Genetic analysis of early holocene skeletal remains from Alaska and its implications for the settlement of the Americas.

  title={Genetic analysis of early holocene skeletal remains from Alaska and its implications for the settlement of the Americas.},
  author={Brian M. Kemp and Ripan Singh Malhi and John McDonough and Deborah A Bolnick and Jason A Eshleman and Olga Rickards and Cristina Mart{\'i}nez-Labarga and John R. Johnson and Joseph G. Lorenz and E. James Dixon and Terence E. Fifield and Tim H. E. Heaton and Rosita Worl and David Glenn Smith},
  journal={American journal of physical anthropology},
  volume={132 4},
Mitochondrial and Y-chromosome DNA were analyzed from 10,300-year-old human remains excavated from On Your Knees Cave on Prince of Wales Island, Alaska (Site 49-PET-408). This individual's mitochondrial DNA (mtDNA) represents the founder haplotype of an additional subhaplogroup of haplogroup D that was brought to the Americas, demonstrating that widely held assumptions about the genetic composition of the earliest Americans are incorrect. The amount of diversity that has accumulated in the…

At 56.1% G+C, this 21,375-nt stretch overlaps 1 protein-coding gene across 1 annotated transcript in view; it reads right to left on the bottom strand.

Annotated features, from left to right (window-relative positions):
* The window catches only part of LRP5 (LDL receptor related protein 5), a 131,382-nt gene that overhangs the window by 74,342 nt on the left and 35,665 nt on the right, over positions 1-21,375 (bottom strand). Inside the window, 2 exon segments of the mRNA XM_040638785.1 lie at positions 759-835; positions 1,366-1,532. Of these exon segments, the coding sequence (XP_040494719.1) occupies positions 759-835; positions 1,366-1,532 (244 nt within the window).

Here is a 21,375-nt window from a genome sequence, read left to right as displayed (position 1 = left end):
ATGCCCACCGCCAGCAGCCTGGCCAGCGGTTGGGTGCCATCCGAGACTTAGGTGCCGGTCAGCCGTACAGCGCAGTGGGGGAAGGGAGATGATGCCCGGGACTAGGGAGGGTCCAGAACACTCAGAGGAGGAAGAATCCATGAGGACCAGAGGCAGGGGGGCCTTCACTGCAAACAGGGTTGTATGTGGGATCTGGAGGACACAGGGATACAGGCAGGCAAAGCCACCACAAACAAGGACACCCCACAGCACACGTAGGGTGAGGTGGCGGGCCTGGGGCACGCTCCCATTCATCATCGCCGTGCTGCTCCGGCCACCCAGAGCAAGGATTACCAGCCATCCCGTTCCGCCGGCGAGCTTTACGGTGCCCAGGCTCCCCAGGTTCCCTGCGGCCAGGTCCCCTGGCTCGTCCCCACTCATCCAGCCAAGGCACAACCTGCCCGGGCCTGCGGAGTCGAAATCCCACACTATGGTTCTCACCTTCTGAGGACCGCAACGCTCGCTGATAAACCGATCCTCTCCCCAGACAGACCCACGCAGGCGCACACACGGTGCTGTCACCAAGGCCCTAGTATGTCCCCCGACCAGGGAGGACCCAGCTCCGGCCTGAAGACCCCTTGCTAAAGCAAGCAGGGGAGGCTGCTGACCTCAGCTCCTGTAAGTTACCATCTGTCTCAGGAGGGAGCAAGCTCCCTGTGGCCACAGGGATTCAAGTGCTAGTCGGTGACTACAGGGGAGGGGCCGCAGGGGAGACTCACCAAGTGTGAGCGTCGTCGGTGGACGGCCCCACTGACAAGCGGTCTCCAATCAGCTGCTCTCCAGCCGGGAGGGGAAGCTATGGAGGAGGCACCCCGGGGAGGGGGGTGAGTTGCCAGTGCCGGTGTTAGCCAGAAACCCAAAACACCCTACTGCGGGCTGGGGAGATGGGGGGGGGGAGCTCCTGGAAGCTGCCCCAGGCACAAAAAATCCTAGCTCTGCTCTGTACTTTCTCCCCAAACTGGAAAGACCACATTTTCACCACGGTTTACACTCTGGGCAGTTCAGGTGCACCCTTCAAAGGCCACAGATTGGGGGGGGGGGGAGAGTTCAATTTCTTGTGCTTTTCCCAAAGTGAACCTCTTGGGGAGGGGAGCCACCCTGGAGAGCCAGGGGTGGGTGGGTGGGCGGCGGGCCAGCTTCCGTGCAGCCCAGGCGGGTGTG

Figures and Tables from this paper

Skeletal variation among early Holocene North American humans: implications for origins and diversity in the Americas.

Results indicate that early Holocene males have variable postcranial morphologies, but all share the common trait of wide bodies, which provides support for a single, possibly high latitude location for the genetic isolation of ancestors of the human colonizers of the Americas.

Ancient DNA Analysis of Mid-Holocene Individuals from the Northwest Coast of North America Reveals Different Evolutionary Paths for Mitogenomes

Four ancient and three living individuals of the northern Northwest Coast of North America, specifically the north coast of British Columbia, Canada, current home to the indigenous Tsimshian, Haida, and Nisga’a, generated complete mitochondrial genomes (mitogenomes) to gain a better understanding of North American population history.

Discrepancy between Cranial and DNA Data of Early Americans: Implications for American Peopling

Comparing craniometric and mtDNA data of diachronic samples from East Central Argentina dated from 8,000 to 400 years BP shows that even when the oldest individuals display traits attributable to Paleoamerican crania, they present the same mtDNA haplogroups as later populations with Amerindian morphology.